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Lesson Transcript

Welcome to Introduction to German.
My name is Alisha and I'm joined by...
Hi everyone! I'm Jenni.
In this lesson, you'll learn the basics of German grammar.
Word Order
"Word Order" refers to the order in which words are structured to form a sentence in a given language.
Consider the English sentence "I ate an apple." But first, let's remove the article "an" here for simplicity, so we're just left with "I ate apple."
The basic Word Order for English is subject, verb, object, or SVO for short.
If we break down the English sentence "I ate apple,” we can see that the subject "I" is presented first, followed by the verb "ate,” and then finally the object "apple" is positioned last.
This is the basic word order for sentences in English.
Now let's compare that same sentence "I ate an apple,” in German.
Ich esse einen Apfel.
Like before, let's remove the article to keep it simple, so we're just left with the words.
If we break down the German sentence, we get the subject Ich meaning “I,” then comes the verb esse meaning "eat,” and finally we have the object Apfel meaning "apple.”
Ich esse Apfel.
The basic word order for German then, is subject, verb, object, or SVO for short.
As you can see, English and German both have the same word order. This essentially means that you can create basic German sentences by exchanging English words, for German words.
This isn't perfect, but it's a good place to get you started. Understanding basic word order will allow you to string together the few German words you've learned to create basic sentences and to start communicating in German.
Creating Basic Sentences
In the previous section, you learned that English and German both use the same SVO word order. Let's study this aspect in a little more detail. First, let's take a look at an example in English.
“She sees the boy every day.”
We can clearly see the SVO word structure used in English, even with the adverb attached at the very end there. But what if we were to try and change the word order of this sentence? Let's swap the object and the subject around. Now we get...
“The boy sees she every day.”
As you can see, rearranging the word order of an English sentence, actually changes the meaning of the sentence itself.
The word order of German on the other hand, is much more flexible than English. While German does follow an SVO word order like English, it's much less rigid, allowing us to move elements of the sentence around.
Sie sieht den Jungen jeden Tag. (“She sees the boy every day.”)
Den Jungen sieht sie jeden Tag. (“The boy she sees every day.”)
move S and O around to become OVSA
As you can see, swapping the object and the subject around in German doesn't change the core meaning of the sentence itself.
Jeden Tag sieht sie den Jungen. (“Every day she sees the boy.”)
In fact, all parts of the sentence can be rearranged – except the verb. As long as the verb is the second element the sentence, you can generally rearrange the sentence however you wish.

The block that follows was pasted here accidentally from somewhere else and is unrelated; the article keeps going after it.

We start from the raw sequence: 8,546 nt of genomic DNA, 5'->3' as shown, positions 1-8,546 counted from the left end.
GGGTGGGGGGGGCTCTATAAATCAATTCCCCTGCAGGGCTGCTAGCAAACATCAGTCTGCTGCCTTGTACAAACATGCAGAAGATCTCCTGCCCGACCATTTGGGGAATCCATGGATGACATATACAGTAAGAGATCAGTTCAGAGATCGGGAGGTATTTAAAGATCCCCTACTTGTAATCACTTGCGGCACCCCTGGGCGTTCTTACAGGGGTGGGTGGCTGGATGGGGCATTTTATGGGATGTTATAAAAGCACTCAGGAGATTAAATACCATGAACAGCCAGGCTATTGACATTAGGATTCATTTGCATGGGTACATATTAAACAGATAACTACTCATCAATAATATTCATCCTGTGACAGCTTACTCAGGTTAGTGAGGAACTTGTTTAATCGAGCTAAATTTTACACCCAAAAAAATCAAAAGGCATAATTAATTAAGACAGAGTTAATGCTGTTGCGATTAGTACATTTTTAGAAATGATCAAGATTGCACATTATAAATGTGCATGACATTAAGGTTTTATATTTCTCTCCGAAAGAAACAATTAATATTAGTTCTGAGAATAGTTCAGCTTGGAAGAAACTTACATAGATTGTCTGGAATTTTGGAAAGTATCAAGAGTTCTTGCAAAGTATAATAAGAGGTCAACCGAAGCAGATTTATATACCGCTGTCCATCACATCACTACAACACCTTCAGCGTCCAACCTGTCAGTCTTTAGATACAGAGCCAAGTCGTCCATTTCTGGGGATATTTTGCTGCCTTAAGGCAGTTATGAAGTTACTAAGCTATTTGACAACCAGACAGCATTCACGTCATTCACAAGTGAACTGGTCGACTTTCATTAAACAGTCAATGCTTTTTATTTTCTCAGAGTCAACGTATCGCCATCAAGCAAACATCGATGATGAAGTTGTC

Creating Longer Sentences
We've talked about basic sentences in English and German, but what if you wanted to give more detail to a sentence? Consider the following English sentence:
“I like apples... because they taste good.”
Notice how there are two parts to this sentence:
"I like apples" and "because they taste good."
We call the first part of this sentence, the “main clause,” and the second part of this sentence the “dependent clause” because it depends on the first part to make sense.
If we break down the two parts, we can see that English sticks to the SVO word order once again.
Now, let's compare the same sentence in German.
Ich mag Äpfel... weil sie gut schmecken.
The main clause has the verb as the second element, so this is fine. The dependent clause however has the verb as the final element in the sentence, not as the second element.
So in fact, German sentences will always have the verb as the second element, but if there's a dependent clause, the verb in that clause will always be moved to the final position.
Ich mag Äpfel, weil sie gut schmecken.
How to Form Negative Sentences in German
Negating basic sentences in German is easy compared to English. Simply add nicht which means "not" at the end of a German sentence.
Ich schlafe. (= “I’m sleeping.”)
Ich schlafe nicht. (= “I’m not sleeping.”)
If you want show that you have "zero" sum of something...
...you would add kein, which can be translated to “no” depending on the sentence.
Ich habe kein Geld. (= “I have no money.”)
Ich habe keine Energie. (= “I have no energy.”)
This is a simplified way to negate basic sentences in German.
How to Form Questions in German
Formulating questions in German is also easy. Simply swap the verb and subject to make a sentence into a question.
Sie ist hier. = “She is here.”
Ist sie hier? = “Is she here?”
Sie isst Äpfel.
“She eats apples.”
Isst sie Äpfel?
“Is she eating apples?”
That's right – just a quick swap makes this a question.
Well done! We've covered a lot of things in this lesson, so let's recap what we've learned.
In this lesson, you learned that the same word order as English can be used in German. German word order can be rearranged any which way, so long as the verb is the second element in the sentence. If there are dependent clauses, then the verb in that clause will appear at the end of the sentence. Simply add the word for "not” at the end of a sentence to make it negative. And to formulate a question simply swap the subject and verb around.
We've covered only the very basics of German grammar. If you're interested in learning more, check out our "German in 3 minutes" video series. In that course, we teach you useful phrases while covering the fundamentals of German grammar, and each lesson is only 3 minutes long!
In the next lesson we will introduce you to basics of German writing.
See you in the next lesson! Bye!